- Alex and I played glow-in-the-dark miniature golf this week. I learned that fluorescent orange + fluorescent yellow + black lighting = one massive headache.
- That happened to be the same day that Nicholas discovered pasta. Now, my Super Baby Food book says that children are not allowed to have tomato until one year old. But this 10-month-old saw the lasagna on everyone else’s plate. He took one look at his oatmeal with veggies and said, “NO WAY! ARE YOU CRAZY, woman?” (Those very words. 😉 ) So guess what? Nicholas, like a good half-Italian baby, is eating pasta. With tomato sauce. And doing just fine.
- Julianna is officially in Transition. On Tuesday she had her play-based assessment, which means that a special ed teacher played with her and asked her to do things—throw a ball, kick a ball, point to such and such, group colors—while four other women: PT, OT, speech therapist, and school psychologist (now that one I don’t understand at all) took notes. At the end of next week we will have our IEP meeting, and the following Tuesday, on her third birthday, Julianna starts school. Whew!
- This week, I also had a rude introduction to the frustrating world of the public schools’ useless repetitive information-gathering. In November, when we scheduled these transition events, the special ed teacher spent 45 minutes on the phone with Christian and I asking questions and taking notes about Julianna’s capabilities. On Tuesday, they watched her in action, and the therapists asked me specific questions—except for the school psychologist, who had to leave ten minutes before we finished, and asked if she could call me the next day to ask a few of her own. Stupid me, I should have realized when she wanted to schedule it, down to the time, that it was going to be a long call. Silly of me, to think that “a few questions” means “a few questions.” The next morning, with Alex at preschool and the babysitter taking care of the other two, I sat down at the computer for a nice long uninterrupted stretch of working on my Advent book—and the phone rang. And it was a FORTY-FIVE MINUTE PHONE CALL. In which she asked me to detail EVERY SINGLE THING that Julianna is capable of doing. Even the ones she observed WITH HER OWN EYES THE DAY BEFORE. Even the ones that the PT, OT, and speech therapist had asked me THE DAY BEFORE. Hello! Talk to each other!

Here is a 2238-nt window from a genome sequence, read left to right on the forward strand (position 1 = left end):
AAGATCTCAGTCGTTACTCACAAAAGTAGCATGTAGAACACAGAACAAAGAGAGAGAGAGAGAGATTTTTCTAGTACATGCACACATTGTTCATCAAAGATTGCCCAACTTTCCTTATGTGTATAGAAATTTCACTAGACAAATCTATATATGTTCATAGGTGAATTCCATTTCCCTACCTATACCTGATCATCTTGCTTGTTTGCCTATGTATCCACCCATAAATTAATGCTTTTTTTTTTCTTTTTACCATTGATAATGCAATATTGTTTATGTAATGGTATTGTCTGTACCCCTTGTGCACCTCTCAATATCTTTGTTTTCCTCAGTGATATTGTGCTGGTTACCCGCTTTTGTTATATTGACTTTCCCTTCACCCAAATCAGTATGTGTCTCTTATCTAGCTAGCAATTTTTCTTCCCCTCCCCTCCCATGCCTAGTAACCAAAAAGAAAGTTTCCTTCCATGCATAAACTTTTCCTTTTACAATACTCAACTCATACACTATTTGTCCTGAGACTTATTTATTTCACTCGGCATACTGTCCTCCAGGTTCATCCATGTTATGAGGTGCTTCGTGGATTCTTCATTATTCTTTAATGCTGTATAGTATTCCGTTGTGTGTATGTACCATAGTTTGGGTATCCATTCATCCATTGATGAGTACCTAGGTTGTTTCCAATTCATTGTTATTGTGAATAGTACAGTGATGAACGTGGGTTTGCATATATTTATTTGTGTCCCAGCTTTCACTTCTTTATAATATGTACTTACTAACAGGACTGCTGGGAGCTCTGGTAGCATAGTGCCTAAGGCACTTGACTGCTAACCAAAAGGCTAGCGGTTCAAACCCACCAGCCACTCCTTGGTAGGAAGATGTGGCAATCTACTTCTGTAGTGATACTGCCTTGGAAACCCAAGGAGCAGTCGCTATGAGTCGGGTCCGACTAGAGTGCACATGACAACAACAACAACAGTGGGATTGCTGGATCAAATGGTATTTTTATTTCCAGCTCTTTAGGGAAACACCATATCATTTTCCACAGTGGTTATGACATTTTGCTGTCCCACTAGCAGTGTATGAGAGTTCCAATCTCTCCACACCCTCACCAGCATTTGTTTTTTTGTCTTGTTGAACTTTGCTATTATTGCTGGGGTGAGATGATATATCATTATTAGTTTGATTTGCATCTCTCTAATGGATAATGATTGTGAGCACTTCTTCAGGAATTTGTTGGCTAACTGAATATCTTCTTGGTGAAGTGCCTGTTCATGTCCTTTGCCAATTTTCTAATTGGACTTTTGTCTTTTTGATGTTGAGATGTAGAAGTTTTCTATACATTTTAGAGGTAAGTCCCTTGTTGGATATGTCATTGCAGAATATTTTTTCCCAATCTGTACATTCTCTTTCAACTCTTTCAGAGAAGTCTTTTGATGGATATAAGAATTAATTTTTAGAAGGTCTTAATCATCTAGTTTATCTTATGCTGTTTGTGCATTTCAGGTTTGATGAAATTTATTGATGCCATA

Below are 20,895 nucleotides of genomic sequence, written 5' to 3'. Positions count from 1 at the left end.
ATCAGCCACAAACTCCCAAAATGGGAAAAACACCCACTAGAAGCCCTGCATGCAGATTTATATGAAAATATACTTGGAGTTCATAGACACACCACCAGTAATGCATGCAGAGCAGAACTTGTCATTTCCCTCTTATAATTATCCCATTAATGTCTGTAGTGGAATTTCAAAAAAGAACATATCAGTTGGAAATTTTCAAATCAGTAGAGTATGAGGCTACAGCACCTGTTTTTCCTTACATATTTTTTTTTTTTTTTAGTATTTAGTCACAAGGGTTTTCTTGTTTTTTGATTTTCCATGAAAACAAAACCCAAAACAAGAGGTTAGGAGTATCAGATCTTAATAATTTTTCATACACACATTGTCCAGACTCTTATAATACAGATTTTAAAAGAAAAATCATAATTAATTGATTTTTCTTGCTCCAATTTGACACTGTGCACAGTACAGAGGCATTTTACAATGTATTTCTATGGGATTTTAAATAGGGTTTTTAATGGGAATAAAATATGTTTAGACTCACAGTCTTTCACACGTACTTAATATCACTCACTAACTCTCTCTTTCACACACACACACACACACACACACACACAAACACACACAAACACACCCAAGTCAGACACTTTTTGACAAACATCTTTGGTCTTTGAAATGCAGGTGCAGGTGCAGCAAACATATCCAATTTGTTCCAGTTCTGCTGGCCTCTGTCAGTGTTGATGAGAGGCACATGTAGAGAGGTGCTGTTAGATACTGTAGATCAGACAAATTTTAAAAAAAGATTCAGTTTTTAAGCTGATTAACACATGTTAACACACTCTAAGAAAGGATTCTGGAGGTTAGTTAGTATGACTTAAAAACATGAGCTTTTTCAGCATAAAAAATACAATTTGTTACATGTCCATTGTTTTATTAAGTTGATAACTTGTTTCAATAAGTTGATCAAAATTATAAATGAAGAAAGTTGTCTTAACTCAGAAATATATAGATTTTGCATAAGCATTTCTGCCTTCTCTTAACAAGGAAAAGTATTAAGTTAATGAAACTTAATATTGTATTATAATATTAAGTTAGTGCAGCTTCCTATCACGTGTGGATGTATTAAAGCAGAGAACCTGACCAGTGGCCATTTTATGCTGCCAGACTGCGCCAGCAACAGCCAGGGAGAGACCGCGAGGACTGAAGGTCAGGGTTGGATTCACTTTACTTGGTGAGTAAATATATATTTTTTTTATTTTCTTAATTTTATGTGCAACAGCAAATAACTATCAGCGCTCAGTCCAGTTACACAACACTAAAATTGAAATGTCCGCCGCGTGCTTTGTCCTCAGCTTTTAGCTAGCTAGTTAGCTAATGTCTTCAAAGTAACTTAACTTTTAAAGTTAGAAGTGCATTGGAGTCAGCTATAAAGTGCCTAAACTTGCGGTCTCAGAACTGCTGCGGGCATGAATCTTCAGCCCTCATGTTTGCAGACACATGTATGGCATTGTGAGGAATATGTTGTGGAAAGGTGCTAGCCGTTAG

- I was furious by the time it was over. And then, to make matters worse, no sooner had I hung up from that one than the phone rang AGAIN—another phone call I had no choice but to take—and this person kept me on the phone for another half an hour! I was so angry by the time this was all over, I couldn’t even write.
- And then Christian called.
- Nicholas just woke up, which means I’m done writing blogs.
Many times the school psychologist is the lead person on the evaluation team for IEPS; the special ed teachers can’t be because they have to have time to teach the kids
sorry that the team didn’t communicate with each other. 😦
I have no objection to the psychologist being there, I just don’t understand what psychology has to do with special needs, and why that person would be involved at all.
What a frustrating experience. I have a niece with autism and that whole process has been just as frustrating at times for my sister! Hang in there!
I would have been mad enough about the wasted time from the school psychologist that I couldn’t have continued to write even without the second phone call. I can only imagine how frustrating it must be when your time is so limited and well-scheduled!